Sometimes, success requires full commitment
After six months, Donyale decided to quit her job and went full-time in the loan signing business. I was quite surprised when I heard that part in their interview.
Although Donyale did make some income as a signing agent in the first few months, frankly, this was not an extraordinary result. Besides, her previous job should be paying more than her loan signing business.
However, Donyale explained that she did not like the idea of having a plan B. She rather burns all the bridges, then commits fully in making the notary signing business work.
I am a conservative person, so I cannot foresee myself taking such a chance if I were her. But I truly admire her determination, faith, and courage.
Is the glass half-empty or half-full?
In the next six months, Donyale’s monthly earning increased to $2,500 to $3,500. Although some readers might think this wasn’t a satisfying result after a year of hard work, Donyale was happy to see her income was increasing.
Even when she saw other peers making a lot more than her, she wasn’t jealous of their result, and she did not get discouraged. Instead, she found it as a reassurance that one day she could achieve the same result.
Once again, I truly kudos to her in being a real fighter.
Change in tactic, change in result.
This is just a stock photo and not a photo of Donyale
Like the old saying, you can’t expect a different result by doing the same thing. In the first year, the majority of Donyale’s business was from signing services companies. She confirmed that 75% of her loan signing works were from them.
After a year of loan signing on the road, she felt sufficient experience, knowledge, and confidence. Therefore, she decided to get business directly from attorneys and title offices. Going direct allows you to eliminate the middlemen, thus, earn a bigger chunk of the signing fee per assignment.
Despite her not having any prior sales experience, she held up the courage to start approaching more title offices. In the video, she also confirmed that no sales experience is necessary. After all, she does provide a valuable service to the title companies, so there is no need to be a pushy salesperson.
While many people might fear they would face a lot of harsh rejection, Donyale shared that she did not receive a straight “no” from any companies. All of them were acting professionally and nicely. Donyale would leave them her contact information so that they would contact her when there is a need for signing services.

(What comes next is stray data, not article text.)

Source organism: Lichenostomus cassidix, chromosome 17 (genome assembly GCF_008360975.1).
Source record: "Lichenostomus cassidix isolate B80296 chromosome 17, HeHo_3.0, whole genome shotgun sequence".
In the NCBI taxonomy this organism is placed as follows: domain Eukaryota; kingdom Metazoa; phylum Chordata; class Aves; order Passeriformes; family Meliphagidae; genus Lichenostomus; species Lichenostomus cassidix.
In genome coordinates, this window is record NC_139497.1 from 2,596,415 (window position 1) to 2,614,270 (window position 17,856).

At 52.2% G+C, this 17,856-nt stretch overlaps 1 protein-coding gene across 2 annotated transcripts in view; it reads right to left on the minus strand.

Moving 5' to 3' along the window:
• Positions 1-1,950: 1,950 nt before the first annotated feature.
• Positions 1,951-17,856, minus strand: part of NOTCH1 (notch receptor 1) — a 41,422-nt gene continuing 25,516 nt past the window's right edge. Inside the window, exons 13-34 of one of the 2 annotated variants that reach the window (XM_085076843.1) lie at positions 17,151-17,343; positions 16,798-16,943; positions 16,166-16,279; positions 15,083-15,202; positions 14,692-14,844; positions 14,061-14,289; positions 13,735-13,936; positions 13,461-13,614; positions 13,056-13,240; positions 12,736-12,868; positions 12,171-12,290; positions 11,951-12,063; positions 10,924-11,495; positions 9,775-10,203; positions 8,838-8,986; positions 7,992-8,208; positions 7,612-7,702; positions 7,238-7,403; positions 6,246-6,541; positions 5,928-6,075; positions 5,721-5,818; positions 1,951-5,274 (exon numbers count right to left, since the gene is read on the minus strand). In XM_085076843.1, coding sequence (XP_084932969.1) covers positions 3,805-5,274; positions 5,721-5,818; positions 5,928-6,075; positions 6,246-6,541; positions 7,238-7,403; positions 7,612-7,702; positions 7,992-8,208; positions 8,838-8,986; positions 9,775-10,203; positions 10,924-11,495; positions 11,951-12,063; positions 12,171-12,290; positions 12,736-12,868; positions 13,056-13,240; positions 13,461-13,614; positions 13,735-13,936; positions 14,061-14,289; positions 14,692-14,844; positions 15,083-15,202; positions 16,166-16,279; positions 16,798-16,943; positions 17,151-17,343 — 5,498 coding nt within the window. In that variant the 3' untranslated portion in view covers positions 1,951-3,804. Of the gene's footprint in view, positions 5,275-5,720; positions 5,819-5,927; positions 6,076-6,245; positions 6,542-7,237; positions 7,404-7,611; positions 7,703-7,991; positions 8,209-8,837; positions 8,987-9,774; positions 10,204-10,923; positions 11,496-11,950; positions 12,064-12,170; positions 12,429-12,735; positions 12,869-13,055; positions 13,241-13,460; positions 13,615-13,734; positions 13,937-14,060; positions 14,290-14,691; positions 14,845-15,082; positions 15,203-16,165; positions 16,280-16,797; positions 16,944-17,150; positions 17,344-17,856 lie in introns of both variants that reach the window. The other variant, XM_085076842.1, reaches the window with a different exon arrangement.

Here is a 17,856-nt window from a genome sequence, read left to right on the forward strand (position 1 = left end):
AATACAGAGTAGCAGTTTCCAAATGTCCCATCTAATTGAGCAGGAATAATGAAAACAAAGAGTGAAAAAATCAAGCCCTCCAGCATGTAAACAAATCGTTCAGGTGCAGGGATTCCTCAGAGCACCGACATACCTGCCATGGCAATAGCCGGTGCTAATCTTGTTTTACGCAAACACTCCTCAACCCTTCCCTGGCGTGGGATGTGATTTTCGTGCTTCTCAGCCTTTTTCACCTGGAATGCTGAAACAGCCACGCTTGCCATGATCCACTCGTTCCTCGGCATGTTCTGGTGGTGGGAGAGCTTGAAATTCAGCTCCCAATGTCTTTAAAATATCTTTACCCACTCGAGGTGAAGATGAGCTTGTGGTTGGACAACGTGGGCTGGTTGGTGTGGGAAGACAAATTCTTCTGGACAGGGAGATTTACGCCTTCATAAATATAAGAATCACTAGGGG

Due to her persistence and dedication in building a relationship, her hard work is eventually rewarded. Her income has been increasing rapidly.
In the last six months, which was one and a half years into the business, she already made close to $50,000. This six-months of earning was already more than her full-year of previous employment’s income.
As she was doing the interview, she was at the two-year mark in the loan signing business. That month alone, she had made an incredible of $11,100! And the month wasn’t even over yet!
Every journey is different. But perseverance, effort, and consistency can win the race. I hope this helps you to understand the potential in this business.
If you are reading up to this point, I bet you must be interested in the notary signing profession. But why reinvent the wheel when there is a proven system that works? Many students had great success following the Loan Signing System (LSS) from Mark Wills. You may click here to check it out yourself. (**)
Disclaimer: The information in this post is for general information only, and not intend to provide any advice. They are subjected to change without any notice, and not guaranteed to be error-free. Some of the posts on RealEstateCareerHQ.com may contain views and opinions from the interviewees. They do not reflect our view or position.
(**) Affiliate Disclosure: Please note that some of the links above are affiliate links, and at no additional cost to you. Our company, JCHQ Publishing will earn a commission if you decide to make a purchase after clicking on the link. Please understand that we include them based on our experience or the research on these companies or products, and we recommend them because they are helpful and useful, not because of the small commissions we make if you decide to buy something through the links. Please do not spend any money on these products unless you feel you need them or that they will help you achieve your goals.
- First American Title- Your Guide to Real Estate Customs by State (source)
- Maryland Secretary of State – Notary Division (source)
- Maryland Notary Public Application (source)
- Handbook for Maryland Notaries Public (source)
- Maryland Title Insurance Producer (source)
- National Notary Association – MD House Bill 1470 (source)
- Salary.com – Notary Signing Agent Salary in Maryland (source)
- Consumer Financial Protection Bureau – Home Mortgage Disclosure Act (HMDA) (source)